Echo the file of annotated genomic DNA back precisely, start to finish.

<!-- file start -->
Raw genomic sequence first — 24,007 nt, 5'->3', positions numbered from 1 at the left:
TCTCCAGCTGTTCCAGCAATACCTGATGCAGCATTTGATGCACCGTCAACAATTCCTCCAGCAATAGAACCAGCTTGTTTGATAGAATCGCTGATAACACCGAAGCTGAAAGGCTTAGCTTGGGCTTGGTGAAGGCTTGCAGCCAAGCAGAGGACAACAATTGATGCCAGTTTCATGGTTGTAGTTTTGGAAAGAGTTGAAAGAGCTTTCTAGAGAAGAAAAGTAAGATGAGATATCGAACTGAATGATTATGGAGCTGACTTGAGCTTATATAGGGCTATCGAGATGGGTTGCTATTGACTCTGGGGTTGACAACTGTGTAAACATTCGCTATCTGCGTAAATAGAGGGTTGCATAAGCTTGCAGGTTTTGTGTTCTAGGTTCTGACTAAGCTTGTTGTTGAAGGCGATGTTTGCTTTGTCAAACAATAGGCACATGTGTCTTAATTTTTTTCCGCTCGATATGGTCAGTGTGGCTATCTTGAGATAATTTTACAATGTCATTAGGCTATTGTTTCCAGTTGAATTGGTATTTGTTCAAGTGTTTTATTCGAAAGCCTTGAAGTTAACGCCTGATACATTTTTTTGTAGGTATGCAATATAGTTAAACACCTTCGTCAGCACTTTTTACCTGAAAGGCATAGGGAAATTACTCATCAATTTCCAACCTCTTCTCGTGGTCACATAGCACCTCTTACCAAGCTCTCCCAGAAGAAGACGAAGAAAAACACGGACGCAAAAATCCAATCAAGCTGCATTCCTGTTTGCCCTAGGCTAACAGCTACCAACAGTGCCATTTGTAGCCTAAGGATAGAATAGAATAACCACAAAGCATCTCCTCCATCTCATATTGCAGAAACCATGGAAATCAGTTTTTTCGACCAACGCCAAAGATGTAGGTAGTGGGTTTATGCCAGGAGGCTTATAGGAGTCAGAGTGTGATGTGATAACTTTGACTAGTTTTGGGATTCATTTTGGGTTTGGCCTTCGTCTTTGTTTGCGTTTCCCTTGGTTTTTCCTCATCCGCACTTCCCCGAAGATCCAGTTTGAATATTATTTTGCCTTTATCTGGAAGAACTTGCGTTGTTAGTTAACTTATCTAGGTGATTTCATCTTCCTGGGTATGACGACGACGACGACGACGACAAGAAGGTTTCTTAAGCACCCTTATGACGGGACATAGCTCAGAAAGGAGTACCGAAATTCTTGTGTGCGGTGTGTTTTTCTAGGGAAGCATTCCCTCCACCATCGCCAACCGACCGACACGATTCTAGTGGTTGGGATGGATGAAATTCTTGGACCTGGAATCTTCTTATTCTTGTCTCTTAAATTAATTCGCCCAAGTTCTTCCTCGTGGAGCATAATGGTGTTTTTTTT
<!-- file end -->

Raw genomic sequence first — 24,007 nt, 5'->3', positions numbered from 1 at the left:
TCTCCAGCTGTTCCAGCAATACCTGATGCAGCATTTGATGCACCGTCAACAATTCCTCCAGCAATAGAACCAGCTTGTTTGATAGAATCGCTGATAACACCGAAGCTGAAAGGCTTAGCTTGGGCTTGGTGAAGGCTTGCAGCCAAGCAGAGGACAACAATTGATGCCAGTTTCATGGTTGTAGTTTTGGAAAGAGTTGAAAGAGCTTTCTAGAGAAGAAAAGTAAGATGAGATATCGAACTGAATGATTATGGAGCTGACTTGAGCTTATATAGGGCTATCGAGATGGGTTGCTATTGACTCTGGGGTTGACAACTGTGTAAACATTCGCTATCTGCGTAAATAGAGGGTTGCATAAGCTTGCAGGTTTTGTGTTCTAGGTTCTGACTAAGCTTGTTGTTGAAGGCGATGTTTGCTTTGTCAAACAATAGGCACATGTGTCTTAATTTTTTTCCGCTCGATATGGTCAGTGTGGCTATCTTGAGATAATTTTACAATGTCATTAGGCTATTGTTTCCAGTTGAATTGGTATTTGTTCAAGTGTTTTATTCGAAAGCCTTGAAGTTAACGCCTGATACATTTTTTTGTAGGTATGCAATATAGTTAAACACCTTCGTCAGCACTTTTTACCTGAAAGGCATAGGGAAATTACTCATCAATTTCCAACCTCTTCTCGTGGTCACATAGCACCTCTTACCAAGCTCTCCCAGAAGAAGACGAAGAAAAACACGGACGCAAAAATCCAATCAAGCTGCATTCCTGTTTGCCCTAGGCTAACAGCTACCAACAGTGCCATTTGTAGCCTAAGGATAGAATAGAATAACCACAAAGCATCTCCTCCATCTCATATTGCAGAAACCATGGAAATCAGTTTTTTCGACCAACGCCAAAGATGTAGGTAGTGGGTTTATGCCAGGAGGCTTATAGGAGTCAGAGTGTGATGTGATAACTTTGACTAGTTTTGGGATTCATTTTGGGTTTGGCCTTCGTCTTTGTTTGCGTTTCCCTTGGTTTTTCCTCATCCGCACTTCCCCGAAGATCCAGTTTGAATATTATTTTGCCTTTATCTGGAAGAACTTGCGTTGTTAGTTAACTTATCTAGGTGATTTCATCTTCCTGGGTATGACGACGACGACGACGACGACAAGAAGGTTTCTTAAGCACCCTTATGACGGGACATAGCTCAGAAAGGAGTACCGAAATTCTTGTGTGCGGTGTGTTTTTCTAGGGAAGCATTCCCTCCACCATCGCCAACCGACCGACACGATTCTAGTGGTTGGGATGGATGAAATTCTTGGACCTGGAATCTTCTTATTCTTGTCTCTTAAATTAATTCGCCCAAGTTCTTCCTCGTGGAGCATAATGGTGTTTTTTTT